And we read. I ashamedly admit that I didn't know much about Neil Gaiman's Coraline until we started seeing previews for the movie last week. So I checked the book out from the library. It's kind of intense for the wee-er one, but he loves it.

I spent part of this afternoon lounging on the new sofa, reading to him and the wee-er one, with Ike propped on my knees, and it felt like some kind of storybook "so THIS is how it's supposed to be to stay at home with your kids" moment. Of course, a few minutes later there was running and screaming and I was shouting for everyone to be quiet or quiet would be forced upon them. But for those few minutes things were really nice.

You know what else? It wasn't just the kids. After they went to bed yesterday, my husband and I hung out in the kitchen and the playroom. He folded clothes and I read a book and dozed and nursed, and somehow we had a conversation. It was nice.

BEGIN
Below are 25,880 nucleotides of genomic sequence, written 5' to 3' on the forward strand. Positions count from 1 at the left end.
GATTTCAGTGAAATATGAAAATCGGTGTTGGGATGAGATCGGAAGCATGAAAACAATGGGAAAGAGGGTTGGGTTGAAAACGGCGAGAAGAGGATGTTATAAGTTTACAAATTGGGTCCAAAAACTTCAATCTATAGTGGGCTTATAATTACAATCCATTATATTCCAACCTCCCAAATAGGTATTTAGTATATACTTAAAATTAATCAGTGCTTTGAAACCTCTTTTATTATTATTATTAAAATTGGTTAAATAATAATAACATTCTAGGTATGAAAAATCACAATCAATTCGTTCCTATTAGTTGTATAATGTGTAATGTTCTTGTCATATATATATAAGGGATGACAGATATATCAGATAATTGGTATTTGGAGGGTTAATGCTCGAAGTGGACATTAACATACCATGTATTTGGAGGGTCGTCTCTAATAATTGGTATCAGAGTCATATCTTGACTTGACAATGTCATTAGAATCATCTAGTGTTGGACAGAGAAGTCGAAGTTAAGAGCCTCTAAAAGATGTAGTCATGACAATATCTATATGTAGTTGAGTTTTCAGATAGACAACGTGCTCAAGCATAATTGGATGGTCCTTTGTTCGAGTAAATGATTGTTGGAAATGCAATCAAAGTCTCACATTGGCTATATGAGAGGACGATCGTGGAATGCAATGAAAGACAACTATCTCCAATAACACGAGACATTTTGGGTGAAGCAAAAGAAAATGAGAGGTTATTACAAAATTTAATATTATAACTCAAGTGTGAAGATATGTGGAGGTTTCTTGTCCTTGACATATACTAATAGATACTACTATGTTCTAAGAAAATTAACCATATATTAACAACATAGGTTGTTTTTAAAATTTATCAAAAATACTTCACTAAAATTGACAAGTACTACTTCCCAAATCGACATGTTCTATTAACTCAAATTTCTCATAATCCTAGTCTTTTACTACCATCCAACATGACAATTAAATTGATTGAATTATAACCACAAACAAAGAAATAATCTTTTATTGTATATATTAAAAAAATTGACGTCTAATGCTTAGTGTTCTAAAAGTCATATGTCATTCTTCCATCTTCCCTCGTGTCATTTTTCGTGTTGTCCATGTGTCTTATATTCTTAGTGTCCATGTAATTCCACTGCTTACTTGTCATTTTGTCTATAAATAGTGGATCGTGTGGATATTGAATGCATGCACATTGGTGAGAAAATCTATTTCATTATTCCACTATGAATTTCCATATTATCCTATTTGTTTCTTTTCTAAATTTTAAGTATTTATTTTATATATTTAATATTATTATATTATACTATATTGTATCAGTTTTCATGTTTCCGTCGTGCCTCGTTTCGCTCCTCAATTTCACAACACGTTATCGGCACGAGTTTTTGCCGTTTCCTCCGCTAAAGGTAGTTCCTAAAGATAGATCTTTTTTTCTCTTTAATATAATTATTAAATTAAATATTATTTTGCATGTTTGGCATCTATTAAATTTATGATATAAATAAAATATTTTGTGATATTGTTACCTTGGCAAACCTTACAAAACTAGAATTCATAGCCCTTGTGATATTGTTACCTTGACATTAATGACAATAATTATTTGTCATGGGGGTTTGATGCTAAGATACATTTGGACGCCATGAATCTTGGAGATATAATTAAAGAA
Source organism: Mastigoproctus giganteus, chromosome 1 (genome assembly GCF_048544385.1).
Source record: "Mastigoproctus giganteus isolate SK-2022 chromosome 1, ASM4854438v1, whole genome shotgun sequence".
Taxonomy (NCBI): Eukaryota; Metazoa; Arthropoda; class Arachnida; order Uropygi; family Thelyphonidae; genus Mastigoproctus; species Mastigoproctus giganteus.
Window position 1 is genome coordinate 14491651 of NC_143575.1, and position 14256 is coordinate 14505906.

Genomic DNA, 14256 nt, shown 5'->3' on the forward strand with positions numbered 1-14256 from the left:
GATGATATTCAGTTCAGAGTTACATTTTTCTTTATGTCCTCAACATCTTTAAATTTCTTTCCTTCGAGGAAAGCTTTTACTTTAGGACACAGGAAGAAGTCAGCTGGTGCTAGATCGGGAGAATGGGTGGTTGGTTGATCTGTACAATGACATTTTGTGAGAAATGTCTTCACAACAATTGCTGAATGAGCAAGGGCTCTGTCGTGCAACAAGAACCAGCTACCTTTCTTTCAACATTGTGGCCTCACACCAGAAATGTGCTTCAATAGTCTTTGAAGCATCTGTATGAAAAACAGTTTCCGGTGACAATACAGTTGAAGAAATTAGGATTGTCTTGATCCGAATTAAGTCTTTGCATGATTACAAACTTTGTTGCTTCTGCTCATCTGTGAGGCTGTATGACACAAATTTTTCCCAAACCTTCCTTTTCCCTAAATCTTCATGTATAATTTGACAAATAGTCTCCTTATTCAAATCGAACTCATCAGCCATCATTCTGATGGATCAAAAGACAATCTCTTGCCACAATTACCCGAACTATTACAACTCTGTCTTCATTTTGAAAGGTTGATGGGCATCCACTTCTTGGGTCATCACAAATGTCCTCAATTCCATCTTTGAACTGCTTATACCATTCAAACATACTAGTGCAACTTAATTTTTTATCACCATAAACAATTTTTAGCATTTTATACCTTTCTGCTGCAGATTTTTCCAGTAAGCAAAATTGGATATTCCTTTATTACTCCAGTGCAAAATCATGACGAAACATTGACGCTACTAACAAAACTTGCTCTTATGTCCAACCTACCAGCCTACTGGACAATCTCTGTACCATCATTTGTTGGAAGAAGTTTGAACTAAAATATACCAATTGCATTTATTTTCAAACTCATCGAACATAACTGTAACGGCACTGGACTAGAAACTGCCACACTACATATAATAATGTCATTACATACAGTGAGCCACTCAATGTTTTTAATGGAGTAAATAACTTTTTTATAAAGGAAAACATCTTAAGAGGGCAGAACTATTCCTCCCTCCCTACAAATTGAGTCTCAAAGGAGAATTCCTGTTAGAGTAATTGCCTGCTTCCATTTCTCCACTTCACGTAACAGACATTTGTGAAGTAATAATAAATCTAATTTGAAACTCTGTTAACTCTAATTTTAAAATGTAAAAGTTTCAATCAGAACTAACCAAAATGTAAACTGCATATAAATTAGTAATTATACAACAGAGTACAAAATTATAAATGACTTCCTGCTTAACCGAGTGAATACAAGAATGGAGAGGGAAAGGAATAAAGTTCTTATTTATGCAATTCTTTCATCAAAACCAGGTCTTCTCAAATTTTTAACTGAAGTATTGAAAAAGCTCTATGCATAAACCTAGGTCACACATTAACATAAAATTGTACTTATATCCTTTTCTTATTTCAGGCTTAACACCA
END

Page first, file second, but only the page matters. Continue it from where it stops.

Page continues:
Now, I am a big proponent of television. I love it. When I grow up, I want to write TV shows. When you find the right things to watch, television is more than just escapism. It's humor and empathy and fine storytelling and surprising and artistic. It's educational and interesting and worrisome and nostalgic. TV and I are longtime friends. But during these past two nearly-TV free days, this house has become humorous and empathetic and full of stories and surprises. It has become educational and interesting and worrisome and nostalgic.

How about that?

Switch around some furniture, add a few toys to the mix, find a good book, try to stop saying No so much. It sounds simple. If it's so simple, though, why did it take a new couch to figure it out? Why has there been such a gap between the days when the kids are just kids? No homework helps. The wee-er one getting older helps. Me having to sit still and nurse Ike-a-saurus helps – heck me being at home helps!